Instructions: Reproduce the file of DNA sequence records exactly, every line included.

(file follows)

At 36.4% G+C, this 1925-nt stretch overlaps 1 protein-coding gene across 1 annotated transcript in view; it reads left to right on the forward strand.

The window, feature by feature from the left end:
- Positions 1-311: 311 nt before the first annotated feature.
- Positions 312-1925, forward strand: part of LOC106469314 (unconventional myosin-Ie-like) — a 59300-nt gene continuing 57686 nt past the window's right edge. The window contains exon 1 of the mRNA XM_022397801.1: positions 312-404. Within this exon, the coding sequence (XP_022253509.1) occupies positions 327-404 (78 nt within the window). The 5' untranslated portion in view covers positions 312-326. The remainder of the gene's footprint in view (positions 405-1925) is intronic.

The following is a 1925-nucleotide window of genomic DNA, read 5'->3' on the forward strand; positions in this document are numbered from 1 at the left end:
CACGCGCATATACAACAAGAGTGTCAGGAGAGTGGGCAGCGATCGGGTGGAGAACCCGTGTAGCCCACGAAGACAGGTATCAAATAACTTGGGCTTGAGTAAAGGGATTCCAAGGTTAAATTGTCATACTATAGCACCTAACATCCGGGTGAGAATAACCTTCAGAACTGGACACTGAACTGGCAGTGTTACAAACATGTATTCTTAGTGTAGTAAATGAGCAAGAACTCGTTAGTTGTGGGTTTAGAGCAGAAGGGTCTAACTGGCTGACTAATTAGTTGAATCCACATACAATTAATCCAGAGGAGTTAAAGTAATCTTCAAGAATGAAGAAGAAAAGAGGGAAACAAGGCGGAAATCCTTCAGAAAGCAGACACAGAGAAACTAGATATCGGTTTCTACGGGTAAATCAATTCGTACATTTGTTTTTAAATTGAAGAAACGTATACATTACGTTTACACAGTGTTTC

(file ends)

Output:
At 36.4% G+C, this 1925-nt stretch overlaps 1 protein-coding gene across 1 annotated transcript in view; it reads left to right on the forward strand.

The window, feature by feature from the left end:
- Positions 1-311: 311 nt before the first annotated feature.
- Positions 312-1925, forward strand: part of LOC106469314 (unconventional myosin-Ie-like) — a 59300-nt gene continuing 57686 nt past the window's right edge. The window contains exon 1 of the mRNA XM_022397801.1: positions 312-404. Within this exon, the coding sequence (XP_022253509.1) occupies positions 327-404 (78 nt within the window). The 5' untranslated portion in view covers positions 312-326. The remainder of the gene's footprint in view (positions 405-1925) is intronic.

The following is a 1925-nucleotide window of genomic DNA, read 5'->3' on the forward strand; positions in this document are numbered from 1 at the left end:
CACGCGCATATACAACAAGAGTGTCAGGAGAGTGGGCAGCGATCGGGTGGAGAACCCGTGTAGCCCACGAAGACAGGTATCAAATAACTTGGGCTTGAGTAAAGGGATTCCAAGGTTAAATTGTCATACTATAGCACCTAACATCCGGGTGAGAATAACCTTCAGAACTGGACACTGAACTGGCAGTGTTACAAACATGTATTCTTAGTGTAGTAAATGAGCAAGAACTCGTTAGTTGTGGGTTTAGAGCAGAAGGGTCTAACTGGCTGACTAATTAGTTGAATCCACATACAATTAATCCAGAGGAGTTAAAGTAATCTTCAAGAATGAAGAAGAAAAGAGGGAAACAAGGCGGAAATCCTTCAGAAAGCAGACACAGAGAAACTAGATATCGGTTTCTACGGGTAAATCAATTCGTACATTTGTTTTTAAATTGAAGAAACGTATACATTACGTTTACACAGTGTTTC